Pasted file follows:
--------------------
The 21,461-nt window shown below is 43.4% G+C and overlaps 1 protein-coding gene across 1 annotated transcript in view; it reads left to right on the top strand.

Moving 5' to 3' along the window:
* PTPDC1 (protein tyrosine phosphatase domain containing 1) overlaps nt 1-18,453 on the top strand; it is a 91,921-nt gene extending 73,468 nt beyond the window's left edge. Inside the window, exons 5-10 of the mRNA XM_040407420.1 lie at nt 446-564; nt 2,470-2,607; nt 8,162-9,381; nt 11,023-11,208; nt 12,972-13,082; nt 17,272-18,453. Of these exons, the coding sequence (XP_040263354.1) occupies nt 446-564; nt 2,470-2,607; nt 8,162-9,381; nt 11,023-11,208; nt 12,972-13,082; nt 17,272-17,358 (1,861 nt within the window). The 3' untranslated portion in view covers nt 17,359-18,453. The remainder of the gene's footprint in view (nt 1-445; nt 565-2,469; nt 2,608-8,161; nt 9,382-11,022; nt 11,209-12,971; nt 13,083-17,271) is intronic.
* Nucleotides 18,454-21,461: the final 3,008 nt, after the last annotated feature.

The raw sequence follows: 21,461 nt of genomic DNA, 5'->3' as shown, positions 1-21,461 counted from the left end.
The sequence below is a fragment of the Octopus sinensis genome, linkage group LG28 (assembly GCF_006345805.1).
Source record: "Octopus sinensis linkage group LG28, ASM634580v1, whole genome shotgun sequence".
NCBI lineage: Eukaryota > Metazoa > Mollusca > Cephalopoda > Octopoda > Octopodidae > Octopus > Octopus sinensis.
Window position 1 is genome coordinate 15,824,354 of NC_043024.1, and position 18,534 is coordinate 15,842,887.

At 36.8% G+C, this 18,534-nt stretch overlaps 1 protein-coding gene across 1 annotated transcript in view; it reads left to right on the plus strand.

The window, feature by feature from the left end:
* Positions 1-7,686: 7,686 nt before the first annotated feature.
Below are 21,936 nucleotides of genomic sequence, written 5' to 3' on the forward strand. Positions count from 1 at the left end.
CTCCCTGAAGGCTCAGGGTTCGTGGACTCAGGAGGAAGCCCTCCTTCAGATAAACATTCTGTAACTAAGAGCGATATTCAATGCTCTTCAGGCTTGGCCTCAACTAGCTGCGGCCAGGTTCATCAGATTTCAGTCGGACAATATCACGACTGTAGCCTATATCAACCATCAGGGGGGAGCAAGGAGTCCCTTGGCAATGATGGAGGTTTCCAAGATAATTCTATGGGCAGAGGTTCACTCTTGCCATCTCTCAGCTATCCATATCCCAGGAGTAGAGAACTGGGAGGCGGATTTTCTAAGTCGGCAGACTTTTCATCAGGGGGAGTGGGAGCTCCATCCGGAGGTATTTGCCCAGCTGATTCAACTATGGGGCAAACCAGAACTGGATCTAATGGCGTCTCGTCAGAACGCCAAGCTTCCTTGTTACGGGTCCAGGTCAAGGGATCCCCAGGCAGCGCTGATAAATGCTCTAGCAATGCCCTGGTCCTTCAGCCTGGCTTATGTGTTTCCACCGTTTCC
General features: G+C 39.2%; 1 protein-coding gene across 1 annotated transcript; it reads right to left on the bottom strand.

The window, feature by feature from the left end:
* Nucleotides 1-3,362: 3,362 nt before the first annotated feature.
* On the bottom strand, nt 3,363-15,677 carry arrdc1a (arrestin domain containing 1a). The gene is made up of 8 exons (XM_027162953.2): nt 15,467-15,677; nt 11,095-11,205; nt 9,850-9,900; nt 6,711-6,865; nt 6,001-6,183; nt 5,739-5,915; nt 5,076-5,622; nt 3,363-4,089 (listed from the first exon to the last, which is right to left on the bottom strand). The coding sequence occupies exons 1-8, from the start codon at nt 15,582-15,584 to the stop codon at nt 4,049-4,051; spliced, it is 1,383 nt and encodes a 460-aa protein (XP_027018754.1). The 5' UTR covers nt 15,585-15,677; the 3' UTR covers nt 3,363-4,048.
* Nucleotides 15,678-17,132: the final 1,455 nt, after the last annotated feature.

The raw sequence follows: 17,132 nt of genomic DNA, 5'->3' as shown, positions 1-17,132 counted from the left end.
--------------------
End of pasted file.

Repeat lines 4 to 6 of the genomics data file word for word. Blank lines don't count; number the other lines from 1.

* Nucleotides 18,454-21,461: the final 3,008 nt, after the last annotated feature.

The raw sequence follows: 21,461 nt of genomic DNA, 5'->3' as shown, positions 1-21,461 counted from the left end.
The sequence below is a fragment of the Octopus sinensis genome, linkage group LG28 (assembly GCF_006345805.1).